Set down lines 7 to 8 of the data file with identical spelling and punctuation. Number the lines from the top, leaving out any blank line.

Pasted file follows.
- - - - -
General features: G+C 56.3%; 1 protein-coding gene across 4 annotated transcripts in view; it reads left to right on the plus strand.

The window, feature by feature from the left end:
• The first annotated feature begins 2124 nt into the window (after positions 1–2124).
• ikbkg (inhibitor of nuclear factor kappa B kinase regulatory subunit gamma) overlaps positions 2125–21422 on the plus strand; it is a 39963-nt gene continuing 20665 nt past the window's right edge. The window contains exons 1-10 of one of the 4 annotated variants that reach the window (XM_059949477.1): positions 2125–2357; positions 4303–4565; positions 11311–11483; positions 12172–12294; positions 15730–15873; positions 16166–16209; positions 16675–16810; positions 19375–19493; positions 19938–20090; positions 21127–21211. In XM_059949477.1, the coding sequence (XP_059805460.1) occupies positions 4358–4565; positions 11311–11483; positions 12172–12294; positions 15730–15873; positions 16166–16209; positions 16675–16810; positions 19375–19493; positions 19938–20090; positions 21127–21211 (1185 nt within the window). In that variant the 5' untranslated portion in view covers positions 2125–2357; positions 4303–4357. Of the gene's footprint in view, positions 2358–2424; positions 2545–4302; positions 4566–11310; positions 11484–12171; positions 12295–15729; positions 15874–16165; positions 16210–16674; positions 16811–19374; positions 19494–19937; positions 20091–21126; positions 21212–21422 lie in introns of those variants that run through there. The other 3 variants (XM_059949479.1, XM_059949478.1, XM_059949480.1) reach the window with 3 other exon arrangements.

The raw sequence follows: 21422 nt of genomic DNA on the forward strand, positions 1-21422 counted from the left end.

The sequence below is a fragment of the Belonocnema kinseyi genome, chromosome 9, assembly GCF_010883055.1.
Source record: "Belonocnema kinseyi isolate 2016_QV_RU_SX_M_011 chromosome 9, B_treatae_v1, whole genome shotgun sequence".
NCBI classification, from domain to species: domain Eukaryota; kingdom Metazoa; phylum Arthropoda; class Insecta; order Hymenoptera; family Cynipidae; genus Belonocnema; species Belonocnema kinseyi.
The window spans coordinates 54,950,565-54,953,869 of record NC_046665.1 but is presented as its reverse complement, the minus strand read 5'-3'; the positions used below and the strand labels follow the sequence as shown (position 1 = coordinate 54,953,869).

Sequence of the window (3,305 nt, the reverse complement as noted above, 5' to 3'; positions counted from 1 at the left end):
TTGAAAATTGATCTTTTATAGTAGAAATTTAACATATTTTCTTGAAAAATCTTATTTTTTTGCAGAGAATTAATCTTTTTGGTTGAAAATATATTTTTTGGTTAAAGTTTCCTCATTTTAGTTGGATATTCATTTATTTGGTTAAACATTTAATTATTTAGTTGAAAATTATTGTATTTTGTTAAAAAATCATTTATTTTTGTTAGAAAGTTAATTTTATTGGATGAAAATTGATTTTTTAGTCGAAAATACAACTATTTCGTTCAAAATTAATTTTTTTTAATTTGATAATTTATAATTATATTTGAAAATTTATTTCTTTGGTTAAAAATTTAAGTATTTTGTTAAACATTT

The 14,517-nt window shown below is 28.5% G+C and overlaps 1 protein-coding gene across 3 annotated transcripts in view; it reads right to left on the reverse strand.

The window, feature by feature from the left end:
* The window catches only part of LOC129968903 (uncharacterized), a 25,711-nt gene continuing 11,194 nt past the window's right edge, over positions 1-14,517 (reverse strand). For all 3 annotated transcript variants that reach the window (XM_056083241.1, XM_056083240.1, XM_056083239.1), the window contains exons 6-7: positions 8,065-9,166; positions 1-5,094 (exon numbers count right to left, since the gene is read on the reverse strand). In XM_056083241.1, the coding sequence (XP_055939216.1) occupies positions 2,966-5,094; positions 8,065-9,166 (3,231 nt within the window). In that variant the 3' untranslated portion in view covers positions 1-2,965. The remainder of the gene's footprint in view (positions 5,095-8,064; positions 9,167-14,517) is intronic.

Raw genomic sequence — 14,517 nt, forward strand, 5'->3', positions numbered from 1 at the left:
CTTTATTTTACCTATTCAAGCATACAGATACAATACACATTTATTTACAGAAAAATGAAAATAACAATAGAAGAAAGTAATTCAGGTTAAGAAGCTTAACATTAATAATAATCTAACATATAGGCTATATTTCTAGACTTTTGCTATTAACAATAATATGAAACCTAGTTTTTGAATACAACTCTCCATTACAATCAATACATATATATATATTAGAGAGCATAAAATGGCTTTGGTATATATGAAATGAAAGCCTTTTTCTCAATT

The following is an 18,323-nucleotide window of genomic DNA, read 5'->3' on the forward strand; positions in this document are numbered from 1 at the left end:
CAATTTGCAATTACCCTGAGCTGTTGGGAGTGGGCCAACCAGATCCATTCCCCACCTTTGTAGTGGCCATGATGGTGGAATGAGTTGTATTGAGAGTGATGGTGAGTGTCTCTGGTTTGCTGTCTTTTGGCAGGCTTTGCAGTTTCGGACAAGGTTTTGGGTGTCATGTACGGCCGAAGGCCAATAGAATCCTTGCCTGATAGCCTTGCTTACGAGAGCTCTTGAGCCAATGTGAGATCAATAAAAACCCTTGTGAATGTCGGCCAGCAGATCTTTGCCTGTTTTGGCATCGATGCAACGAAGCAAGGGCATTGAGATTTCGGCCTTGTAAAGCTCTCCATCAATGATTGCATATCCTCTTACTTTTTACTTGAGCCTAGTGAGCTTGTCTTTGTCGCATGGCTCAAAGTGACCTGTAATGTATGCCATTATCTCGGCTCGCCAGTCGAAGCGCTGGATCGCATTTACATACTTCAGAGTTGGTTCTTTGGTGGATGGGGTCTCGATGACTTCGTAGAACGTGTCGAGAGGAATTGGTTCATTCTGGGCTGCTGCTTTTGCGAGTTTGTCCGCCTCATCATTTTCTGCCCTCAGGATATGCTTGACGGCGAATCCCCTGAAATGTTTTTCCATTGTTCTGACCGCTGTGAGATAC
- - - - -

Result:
Source record: "Belonocnema kinseyi isolate 2016_QV_RU_SX_M_011 chromosome 9, B_treatae_v1, whole genome shotgun sequence".
NCBI classification, from domain to species: domain Eukaryota; kingdom Metazoa; phylum Arthropoda; class Insecta; order Hymenoptera; family Cynipidae; genus Belonocnema; species Belonocnema kinseyi.